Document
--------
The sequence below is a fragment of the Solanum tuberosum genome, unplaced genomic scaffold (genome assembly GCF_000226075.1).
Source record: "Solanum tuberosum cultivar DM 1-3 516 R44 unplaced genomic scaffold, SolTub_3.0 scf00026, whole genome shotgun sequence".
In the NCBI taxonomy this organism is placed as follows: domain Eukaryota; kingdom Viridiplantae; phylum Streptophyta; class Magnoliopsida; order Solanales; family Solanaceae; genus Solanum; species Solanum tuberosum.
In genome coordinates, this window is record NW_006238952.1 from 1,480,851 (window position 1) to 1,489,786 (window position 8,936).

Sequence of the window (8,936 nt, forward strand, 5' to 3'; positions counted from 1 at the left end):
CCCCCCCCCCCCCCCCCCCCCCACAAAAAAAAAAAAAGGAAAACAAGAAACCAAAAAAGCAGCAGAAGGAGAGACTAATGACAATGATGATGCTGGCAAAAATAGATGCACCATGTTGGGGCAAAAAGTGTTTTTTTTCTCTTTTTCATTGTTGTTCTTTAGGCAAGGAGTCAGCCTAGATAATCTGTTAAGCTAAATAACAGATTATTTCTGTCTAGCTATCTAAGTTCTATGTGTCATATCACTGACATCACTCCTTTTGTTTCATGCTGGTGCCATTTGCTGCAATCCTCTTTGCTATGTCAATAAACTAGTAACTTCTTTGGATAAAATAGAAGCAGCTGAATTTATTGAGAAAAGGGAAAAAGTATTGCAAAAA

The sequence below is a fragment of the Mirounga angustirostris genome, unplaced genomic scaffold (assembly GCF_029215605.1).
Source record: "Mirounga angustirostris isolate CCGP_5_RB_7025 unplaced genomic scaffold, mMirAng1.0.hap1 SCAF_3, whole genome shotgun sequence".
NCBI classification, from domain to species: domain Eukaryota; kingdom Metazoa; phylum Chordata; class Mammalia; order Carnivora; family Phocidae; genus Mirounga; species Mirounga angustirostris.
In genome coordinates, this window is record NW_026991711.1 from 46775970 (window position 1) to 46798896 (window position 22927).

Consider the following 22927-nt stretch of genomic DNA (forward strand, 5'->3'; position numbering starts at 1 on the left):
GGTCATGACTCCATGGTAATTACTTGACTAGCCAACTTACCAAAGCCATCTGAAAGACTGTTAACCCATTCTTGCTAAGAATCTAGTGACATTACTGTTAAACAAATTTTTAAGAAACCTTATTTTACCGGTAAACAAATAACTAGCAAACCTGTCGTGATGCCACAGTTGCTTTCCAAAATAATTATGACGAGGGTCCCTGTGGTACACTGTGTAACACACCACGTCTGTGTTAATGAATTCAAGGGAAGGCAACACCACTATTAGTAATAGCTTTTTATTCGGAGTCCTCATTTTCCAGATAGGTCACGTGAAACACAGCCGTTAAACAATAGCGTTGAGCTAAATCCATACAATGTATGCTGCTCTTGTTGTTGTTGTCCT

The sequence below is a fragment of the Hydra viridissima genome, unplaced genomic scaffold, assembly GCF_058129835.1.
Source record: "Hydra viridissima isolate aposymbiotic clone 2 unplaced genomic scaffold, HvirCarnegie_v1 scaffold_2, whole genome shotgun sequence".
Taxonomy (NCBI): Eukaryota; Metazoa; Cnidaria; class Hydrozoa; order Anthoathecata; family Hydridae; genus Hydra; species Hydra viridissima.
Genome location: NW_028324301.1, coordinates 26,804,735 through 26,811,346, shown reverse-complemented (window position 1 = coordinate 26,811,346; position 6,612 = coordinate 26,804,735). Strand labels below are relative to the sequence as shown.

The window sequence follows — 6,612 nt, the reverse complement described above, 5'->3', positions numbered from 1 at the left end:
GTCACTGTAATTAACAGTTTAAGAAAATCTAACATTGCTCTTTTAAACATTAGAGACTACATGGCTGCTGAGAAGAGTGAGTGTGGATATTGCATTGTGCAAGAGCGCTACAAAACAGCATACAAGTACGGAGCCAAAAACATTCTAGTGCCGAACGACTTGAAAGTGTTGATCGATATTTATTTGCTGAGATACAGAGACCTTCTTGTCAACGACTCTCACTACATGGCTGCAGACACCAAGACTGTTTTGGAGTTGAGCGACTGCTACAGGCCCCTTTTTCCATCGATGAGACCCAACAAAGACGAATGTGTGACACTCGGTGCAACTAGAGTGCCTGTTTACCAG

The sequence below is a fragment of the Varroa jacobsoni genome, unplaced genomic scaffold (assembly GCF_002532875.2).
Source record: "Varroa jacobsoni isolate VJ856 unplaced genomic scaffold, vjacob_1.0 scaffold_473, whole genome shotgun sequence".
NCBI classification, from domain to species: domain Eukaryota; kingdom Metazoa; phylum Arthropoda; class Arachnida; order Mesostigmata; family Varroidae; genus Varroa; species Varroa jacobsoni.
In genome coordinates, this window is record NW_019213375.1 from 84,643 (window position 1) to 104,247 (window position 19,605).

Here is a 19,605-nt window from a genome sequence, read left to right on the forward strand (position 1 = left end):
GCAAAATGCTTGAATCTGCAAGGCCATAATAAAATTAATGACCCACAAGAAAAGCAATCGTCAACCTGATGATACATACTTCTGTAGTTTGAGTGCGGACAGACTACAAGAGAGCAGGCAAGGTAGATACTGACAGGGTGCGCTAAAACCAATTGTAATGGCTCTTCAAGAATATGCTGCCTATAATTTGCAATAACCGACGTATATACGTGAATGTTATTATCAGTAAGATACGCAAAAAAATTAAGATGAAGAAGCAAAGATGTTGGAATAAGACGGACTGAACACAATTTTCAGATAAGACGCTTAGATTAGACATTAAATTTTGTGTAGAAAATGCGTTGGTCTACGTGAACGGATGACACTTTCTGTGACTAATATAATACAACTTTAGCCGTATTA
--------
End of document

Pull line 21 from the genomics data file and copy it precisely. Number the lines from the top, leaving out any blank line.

NCBI classification, from domain to species: domain Eukaryota; kingdom Metazoa; phylum Arthropoda; class Arachnida; order Mesostigmata; family Varroidae; genus Varroa; species Varroa jacobsoni.